Category: social body

Scientific American: “The Science of Breeding Better Men” 1911

Editorial from a 1911 edition of Scientific American [Source]: Sci-Am’s Editor’s note: This editorial was written and published in 1911. Although our editors of a century ago pondered some lofty aspirations for the orderly future of humans, it was only three decades later that the brutal reality of a Nazi social order suffused with a …

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Eugenics Quote of the Day: ‘Put the Defectives in a Camp and Drown Them’, W.S. Main, Wisconsin State Senator

W.S. Main, Wisconsin state senator, speaking in 1890, as found in “Criminals and their Treatment”, in Proceedings of the Wisconsin Conference for 1890. Quoted in “Wisconsin Magazine of History, Spring 1960. If all these [hereditary criminals] could be marshalled into one great camp and with a mill stone around each of their necks, cast into …

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Excerpt: Darwin’s Dilemma as told by Bertrand Russell, from Designing Babies

From Designing Babies: The Brave New World of Reproductive Technology by Roger Gosden.  W.H. Freeman and Company, New York.  1999.  Page 3-4 According to Darwin’s theory, natural selection decides which individuals are fit to survive and breed.  So powerful was this idea that it quickly engaged not only fellow biologists but also intellectuals who were …

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Julian Huxley: Birth Control, Family Planning or Population Control All the Same Thing; Taking Control of Human Evolution (1963)

Julian Huxley is a direct descendant of “Darwin’s Bulldog”, Thomas Huxley.  In this lecture from 1963, he makes it clear that birth control is family planning is population control.  He argues that the goal should be improving the ‘quality of human beings.’  The word for that, of course, is eugenics.  In other words, population control …

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Davenport: Death is Nature’s Great Blessing to the Race. Why Keep Defectives Alive?

Charles Davenport, in The Eugenic Programme And Progress in its Achievement (1914) [italics in original, bold added] The lowest stratum of society has, on the other hand, neither intelligence nor self-control enough to justify the State to leave its matings in their own hands. On the contrary, the defectives and criminalistic are, so far as …

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Separating Sex from Reproduction, the School, and the State

“The family is already being eroded by the intervention of school and state, and [the separation of sex from reproduction] might be its coup de grace.” G. Taylor, 1968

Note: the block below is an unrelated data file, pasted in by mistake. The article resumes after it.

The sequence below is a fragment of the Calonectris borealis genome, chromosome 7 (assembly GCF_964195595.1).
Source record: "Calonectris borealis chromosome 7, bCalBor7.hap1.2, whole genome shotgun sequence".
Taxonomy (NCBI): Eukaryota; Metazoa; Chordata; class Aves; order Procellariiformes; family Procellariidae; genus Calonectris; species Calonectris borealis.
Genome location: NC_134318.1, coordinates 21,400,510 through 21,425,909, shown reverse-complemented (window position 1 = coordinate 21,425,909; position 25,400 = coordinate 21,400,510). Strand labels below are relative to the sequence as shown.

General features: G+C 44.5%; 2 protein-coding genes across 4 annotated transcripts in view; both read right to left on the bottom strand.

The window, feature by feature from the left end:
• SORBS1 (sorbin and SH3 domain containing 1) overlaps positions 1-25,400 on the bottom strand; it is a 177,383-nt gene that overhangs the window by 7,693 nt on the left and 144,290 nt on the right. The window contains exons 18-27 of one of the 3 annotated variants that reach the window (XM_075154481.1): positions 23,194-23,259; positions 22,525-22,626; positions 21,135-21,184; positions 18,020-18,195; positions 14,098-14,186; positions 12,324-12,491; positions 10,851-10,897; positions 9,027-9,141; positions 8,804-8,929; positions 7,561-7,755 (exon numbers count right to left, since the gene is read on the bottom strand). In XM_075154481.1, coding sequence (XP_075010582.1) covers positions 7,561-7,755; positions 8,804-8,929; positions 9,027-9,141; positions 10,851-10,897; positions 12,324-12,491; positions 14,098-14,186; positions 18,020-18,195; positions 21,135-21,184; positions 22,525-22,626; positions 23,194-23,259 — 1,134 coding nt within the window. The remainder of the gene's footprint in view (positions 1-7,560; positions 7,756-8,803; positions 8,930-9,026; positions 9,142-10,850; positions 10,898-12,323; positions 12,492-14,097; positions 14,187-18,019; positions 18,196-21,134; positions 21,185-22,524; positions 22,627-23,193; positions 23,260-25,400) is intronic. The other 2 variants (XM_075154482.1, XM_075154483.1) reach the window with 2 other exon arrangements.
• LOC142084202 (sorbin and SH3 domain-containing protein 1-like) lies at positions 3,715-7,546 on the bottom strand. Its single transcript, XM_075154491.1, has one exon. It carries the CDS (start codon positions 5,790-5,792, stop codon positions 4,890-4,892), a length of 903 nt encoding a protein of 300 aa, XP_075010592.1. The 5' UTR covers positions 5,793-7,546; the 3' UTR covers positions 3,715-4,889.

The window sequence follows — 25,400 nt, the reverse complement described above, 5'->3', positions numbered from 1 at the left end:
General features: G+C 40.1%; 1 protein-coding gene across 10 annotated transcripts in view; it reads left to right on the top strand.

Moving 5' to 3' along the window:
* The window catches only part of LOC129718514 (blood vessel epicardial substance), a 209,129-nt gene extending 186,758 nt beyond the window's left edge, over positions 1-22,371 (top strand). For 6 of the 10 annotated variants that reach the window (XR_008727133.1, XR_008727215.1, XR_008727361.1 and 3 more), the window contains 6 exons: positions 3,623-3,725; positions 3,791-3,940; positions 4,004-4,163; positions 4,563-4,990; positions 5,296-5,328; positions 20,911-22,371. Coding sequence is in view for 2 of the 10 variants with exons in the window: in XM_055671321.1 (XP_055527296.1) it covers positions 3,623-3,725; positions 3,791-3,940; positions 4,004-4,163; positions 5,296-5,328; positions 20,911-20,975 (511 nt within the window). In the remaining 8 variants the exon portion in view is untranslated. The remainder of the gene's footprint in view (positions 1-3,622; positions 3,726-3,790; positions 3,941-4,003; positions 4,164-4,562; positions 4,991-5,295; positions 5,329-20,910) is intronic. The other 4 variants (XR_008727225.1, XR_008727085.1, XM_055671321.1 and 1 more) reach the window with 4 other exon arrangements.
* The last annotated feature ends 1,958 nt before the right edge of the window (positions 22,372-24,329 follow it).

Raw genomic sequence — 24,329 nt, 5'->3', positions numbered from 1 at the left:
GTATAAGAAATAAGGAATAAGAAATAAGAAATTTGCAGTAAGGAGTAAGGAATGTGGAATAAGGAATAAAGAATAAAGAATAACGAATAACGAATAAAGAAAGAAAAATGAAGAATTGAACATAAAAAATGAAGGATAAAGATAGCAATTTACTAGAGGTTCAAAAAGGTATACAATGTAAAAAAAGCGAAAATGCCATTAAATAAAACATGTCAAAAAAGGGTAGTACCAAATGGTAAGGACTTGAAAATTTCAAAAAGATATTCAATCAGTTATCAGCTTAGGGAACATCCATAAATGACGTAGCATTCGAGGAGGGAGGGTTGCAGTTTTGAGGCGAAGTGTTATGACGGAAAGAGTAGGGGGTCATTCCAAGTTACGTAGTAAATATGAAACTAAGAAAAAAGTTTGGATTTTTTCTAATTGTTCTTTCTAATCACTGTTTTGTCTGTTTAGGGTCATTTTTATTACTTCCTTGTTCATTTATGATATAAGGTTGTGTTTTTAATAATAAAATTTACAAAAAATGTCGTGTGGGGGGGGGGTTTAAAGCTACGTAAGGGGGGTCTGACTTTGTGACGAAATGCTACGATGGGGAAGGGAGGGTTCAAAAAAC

The Geneticists Manifesto (1939) or Social Biology and Population Improvement, by H.J. Muller

Social Biology and Population Improvement (aka, the Geneticist’s Manifesto) by H.J. Muller [Source #1, Source #2] The Seventh International Congress of Genetics adjourned at Edinburgh only three days before World War II got under way. It is interesting to recall that just before the shooting started a group of geneticists at that Congress-informally formulated what …

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Bentley Glass: “No parent will have the right to burden society with a defective child”

Excerpt from Dangerous Diagnostics by Dorothy Nelkin and Laurence R. Tancredi (pg 12, 1994) [Source] And in the same year [1970], Bentley Glass, in his retirement address as president of the American Association for the Advancement of Science, called for “the use of the new biology to assure the quality of all new babies.  … …

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Eugenics Quote of the Day: Compulsory Abortion is Constitutional–says John Holdren

QUOTE: Indeed, it has been concluded that compulsory population-control laws, even including laws requiring compulsory abortion, could be sustained under the existing Constitution if the population crisis became sufficiently severe to endanger the society. [HT] Other quotes by John Holdren: AND: One way to carry out this disapproval might be to insist that all illegitimate …

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Frederick Osborn, Galton and Mid-Century Eugenics, 1956 Eugenics Review published lecture and “Voluntary Unconscious Selection”

Frederick Osborn, president of the Population Council and steadfast advocate for eugenics, in a 1956 speech recorded in the Eugenics Review.  [SOURCE] […] Galton never envisaged any system of arbitrary controls, except for the more serious mental and physical handicaps, which should be treated like a form of communicable disease.  But he did propose that …

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